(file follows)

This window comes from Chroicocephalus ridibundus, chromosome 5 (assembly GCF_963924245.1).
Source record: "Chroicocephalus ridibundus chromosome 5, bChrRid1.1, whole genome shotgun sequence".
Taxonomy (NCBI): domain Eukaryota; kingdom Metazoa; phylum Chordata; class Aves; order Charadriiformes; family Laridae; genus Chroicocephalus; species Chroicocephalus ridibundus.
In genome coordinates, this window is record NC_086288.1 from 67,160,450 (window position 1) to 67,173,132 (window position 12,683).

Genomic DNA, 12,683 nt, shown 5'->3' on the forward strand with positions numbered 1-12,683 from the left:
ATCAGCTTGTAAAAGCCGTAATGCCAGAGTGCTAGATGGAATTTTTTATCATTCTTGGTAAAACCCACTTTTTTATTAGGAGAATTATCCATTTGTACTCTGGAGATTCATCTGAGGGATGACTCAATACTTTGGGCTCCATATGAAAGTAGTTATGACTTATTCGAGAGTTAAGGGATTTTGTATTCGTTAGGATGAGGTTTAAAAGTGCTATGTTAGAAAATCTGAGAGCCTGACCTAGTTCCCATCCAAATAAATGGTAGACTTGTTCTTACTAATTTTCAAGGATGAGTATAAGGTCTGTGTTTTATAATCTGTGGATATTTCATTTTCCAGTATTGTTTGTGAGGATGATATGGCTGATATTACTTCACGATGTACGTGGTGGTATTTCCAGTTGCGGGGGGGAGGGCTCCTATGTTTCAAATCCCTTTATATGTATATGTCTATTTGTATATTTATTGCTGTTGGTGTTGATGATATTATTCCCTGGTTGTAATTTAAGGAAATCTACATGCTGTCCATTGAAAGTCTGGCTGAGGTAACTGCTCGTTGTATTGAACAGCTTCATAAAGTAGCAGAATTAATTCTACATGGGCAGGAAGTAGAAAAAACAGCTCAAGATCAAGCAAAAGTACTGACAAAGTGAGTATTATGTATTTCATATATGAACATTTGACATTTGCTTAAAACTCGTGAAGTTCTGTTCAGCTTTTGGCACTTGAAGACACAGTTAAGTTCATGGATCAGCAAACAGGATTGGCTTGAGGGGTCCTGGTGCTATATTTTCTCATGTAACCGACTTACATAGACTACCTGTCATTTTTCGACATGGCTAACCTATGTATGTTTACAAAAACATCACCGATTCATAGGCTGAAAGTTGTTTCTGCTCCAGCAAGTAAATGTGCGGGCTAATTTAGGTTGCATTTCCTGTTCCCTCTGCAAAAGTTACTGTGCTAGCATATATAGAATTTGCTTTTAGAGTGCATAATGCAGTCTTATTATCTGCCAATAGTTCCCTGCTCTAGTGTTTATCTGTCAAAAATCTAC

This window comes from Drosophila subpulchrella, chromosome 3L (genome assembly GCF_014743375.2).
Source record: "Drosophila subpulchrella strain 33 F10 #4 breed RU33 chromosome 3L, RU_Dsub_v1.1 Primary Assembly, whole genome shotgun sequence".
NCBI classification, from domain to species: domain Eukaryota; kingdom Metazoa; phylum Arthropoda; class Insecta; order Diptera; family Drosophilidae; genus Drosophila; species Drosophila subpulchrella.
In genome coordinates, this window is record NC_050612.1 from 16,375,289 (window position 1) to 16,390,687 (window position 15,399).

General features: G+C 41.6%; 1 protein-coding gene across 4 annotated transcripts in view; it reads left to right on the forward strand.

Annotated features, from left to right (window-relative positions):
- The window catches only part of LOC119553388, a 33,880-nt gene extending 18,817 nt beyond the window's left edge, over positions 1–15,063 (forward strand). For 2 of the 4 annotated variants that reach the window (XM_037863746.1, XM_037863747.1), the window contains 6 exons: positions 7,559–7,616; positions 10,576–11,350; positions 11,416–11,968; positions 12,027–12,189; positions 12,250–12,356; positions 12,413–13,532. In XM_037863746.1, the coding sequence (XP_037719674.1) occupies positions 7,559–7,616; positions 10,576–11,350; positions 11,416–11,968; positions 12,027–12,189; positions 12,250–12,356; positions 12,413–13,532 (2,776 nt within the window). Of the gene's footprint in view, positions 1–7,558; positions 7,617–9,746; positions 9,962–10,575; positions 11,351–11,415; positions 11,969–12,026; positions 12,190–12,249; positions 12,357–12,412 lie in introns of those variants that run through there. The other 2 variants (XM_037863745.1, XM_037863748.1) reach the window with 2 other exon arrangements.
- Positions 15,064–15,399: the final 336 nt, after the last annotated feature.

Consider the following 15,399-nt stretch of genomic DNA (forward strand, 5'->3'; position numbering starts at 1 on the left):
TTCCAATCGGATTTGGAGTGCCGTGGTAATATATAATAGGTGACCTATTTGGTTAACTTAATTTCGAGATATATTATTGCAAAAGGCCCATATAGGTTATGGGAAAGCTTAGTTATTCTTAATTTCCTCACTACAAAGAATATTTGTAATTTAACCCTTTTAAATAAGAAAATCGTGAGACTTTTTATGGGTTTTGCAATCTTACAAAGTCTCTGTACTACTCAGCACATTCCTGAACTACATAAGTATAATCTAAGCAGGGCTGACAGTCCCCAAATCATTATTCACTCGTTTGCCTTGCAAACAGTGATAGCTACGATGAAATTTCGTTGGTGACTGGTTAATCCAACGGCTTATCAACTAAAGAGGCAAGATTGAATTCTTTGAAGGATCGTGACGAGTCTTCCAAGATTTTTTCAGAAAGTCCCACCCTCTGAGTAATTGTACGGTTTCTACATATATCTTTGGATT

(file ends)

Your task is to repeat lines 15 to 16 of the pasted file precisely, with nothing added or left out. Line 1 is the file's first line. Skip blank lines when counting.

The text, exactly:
Consider the following 15,399-nt stretch of genomic DNA (forward strand, 5'->3'; position numbering starts at 1 on the left):
TTCCAATCGGATTTGGAGTGCCGTGGTAATATATAATAGGTGACCTATTTGGTTAACTTAATTTCGAGATATATTATTGCAAAAGGCCCATATAGGTTATGGGAAAGCTTAGTTATTCTTAATTTCCTCACTACAAAGAATATTTGTAATTTAACCCTTTTAAATAAGAAAATCGTGAGACTTTTTATGGGTTTTGCAATCTTACAAAGTCTCTGTACTACTCAGCACATTCCTGAACTACATAAGTATAATCTAAGCAGGGCTGACAGTCCCCAAATCATTATTCACTCGTTTGCCTTGCAAACAGTGATAGCTACGATGAAATTTCGTTGGTGACTGGTTAATCCAACGGCTTATCAACTAAAGAGGCAAGATTGAATTCTTTGAAGGATCGTGACGAGTCTTCCAAGATTTTTTCAGAAAGTCCCACCCTCTGAGTAATTGTACGGTTTCTACATATATCTTTGGATT